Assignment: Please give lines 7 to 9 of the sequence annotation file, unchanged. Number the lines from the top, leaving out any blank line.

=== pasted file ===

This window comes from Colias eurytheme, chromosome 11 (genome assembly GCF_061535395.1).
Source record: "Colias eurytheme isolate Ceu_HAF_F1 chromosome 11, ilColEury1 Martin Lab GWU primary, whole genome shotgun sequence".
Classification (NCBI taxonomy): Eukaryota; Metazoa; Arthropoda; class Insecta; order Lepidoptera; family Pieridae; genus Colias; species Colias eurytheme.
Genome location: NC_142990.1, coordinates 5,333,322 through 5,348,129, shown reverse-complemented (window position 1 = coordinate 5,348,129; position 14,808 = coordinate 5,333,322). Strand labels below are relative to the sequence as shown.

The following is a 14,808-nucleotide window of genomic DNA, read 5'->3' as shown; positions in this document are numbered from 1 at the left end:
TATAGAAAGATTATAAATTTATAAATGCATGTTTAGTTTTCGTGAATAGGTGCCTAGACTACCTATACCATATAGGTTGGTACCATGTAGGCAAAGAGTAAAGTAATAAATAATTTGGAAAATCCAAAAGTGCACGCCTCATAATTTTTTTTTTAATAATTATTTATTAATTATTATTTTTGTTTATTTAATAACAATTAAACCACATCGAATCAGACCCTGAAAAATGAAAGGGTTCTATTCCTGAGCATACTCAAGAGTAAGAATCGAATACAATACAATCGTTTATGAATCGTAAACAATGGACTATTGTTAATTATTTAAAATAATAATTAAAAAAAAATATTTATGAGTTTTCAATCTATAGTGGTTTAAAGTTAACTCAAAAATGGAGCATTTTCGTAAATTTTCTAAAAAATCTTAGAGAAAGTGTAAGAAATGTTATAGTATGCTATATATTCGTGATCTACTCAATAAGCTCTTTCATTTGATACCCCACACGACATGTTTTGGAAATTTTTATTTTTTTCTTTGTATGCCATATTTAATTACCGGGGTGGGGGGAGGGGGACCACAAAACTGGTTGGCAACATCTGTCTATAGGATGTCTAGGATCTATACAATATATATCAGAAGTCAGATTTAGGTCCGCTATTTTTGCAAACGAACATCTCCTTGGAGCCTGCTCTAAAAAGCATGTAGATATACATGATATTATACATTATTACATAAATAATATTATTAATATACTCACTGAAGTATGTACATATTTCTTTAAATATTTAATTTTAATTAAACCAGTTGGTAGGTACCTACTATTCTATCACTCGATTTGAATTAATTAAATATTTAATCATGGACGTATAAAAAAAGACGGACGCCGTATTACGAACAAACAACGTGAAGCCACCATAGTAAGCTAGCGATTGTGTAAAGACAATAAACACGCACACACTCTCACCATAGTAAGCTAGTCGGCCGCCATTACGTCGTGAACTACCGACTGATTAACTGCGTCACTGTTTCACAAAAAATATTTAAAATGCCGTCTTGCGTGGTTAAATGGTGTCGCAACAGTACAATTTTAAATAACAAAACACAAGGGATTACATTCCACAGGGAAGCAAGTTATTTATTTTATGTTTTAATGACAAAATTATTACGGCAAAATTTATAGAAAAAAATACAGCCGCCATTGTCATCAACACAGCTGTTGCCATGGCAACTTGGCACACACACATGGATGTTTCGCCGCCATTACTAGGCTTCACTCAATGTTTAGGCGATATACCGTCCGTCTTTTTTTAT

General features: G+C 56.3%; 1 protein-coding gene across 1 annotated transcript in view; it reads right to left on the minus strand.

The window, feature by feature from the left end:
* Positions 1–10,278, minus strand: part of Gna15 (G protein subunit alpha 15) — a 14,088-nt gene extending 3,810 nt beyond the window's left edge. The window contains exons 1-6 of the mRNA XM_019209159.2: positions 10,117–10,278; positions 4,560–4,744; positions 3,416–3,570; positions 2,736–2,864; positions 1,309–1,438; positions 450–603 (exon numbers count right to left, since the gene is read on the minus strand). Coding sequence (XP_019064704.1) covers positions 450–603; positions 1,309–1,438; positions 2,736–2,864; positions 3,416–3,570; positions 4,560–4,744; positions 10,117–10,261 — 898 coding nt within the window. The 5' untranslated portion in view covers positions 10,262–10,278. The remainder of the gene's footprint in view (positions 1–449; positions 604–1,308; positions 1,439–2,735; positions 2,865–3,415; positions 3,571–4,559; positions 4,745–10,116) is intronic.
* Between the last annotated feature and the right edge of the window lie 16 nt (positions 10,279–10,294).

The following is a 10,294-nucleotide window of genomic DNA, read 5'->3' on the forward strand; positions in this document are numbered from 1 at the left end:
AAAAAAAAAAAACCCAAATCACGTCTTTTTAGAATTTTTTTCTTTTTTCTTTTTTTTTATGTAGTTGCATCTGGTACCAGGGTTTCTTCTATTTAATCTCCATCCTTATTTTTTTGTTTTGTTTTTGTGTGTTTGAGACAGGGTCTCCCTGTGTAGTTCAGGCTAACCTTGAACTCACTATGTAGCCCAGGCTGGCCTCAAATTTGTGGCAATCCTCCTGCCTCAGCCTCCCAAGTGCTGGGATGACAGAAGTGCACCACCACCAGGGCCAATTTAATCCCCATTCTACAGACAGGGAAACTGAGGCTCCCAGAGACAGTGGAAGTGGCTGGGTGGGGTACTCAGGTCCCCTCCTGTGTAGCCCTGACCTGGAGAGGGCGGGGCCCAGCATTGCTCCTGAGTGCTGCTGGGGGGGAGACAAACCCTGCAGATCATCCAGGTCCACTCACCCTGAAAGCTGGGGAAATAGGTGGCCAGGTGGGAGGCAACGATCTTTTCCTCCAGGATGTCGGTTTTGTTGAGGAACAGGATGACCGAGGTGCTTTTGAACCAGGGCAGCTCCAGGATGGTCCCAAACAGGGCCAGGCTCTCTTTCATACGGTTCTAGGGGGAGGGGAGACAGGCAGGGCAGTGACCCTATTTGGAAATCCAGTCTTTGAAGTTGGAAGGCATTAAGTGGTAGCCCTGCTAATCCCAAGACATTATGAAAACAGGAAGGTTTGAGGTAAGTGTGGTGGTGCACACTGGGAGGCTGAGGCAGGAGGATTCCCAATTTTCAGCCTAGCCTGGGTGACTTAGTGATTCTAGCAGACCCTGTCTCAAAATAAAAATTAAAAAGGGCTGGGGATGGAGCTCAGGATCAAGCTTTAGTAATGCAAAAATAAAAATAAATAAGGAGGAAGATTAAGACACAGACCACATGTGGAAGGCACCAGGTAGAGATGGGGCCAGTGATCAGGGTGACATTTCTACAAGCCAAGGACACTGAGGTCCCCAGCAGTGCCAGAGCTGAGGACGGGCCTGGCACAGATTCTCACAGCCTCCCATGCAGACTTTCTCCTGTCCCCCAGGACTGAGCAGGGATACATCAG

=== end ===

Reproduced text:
General features: G+C 56.3%; 1 protein-coding gene across 1 annotated transcript in view; it reads right to left on the minus strand.

The window, feature by feature from the left end:
* Positions 1–10,278, minus strand: part of Gna15 (G protein subunit alpha 15) — a 14,088-nt gene extending 3,810 nt beyond the window's left edge. The window contains exons 1-6 of the mRNA XM_019209159.2: positions 10,117–10,278; positions 4,560–4,744; positions 3,416–3,570; positions 2,736–2,864; positions 1,309–1,438; positions 450–603 (exon numbers count right to left, since the gene is read on the minus strand). Coding sequence (XP_019064704.1) covers positions 450–603; positions 1,309–1,438; positions 2,736–2,864; positions 3,416–3,570; positions 4,560–4,744; positions 10,117–10,261 — 898 coding nt within the window. The 5' untranslated portion in view covers positions 10,262–10,278. The remainder of the gene's footprint in view (positions 1–449; positions 604–1,308; positions 1,439–2,735; positions 2,865–3,415; positions 3,571–4,559; positions 4,745–10,116) is intronic.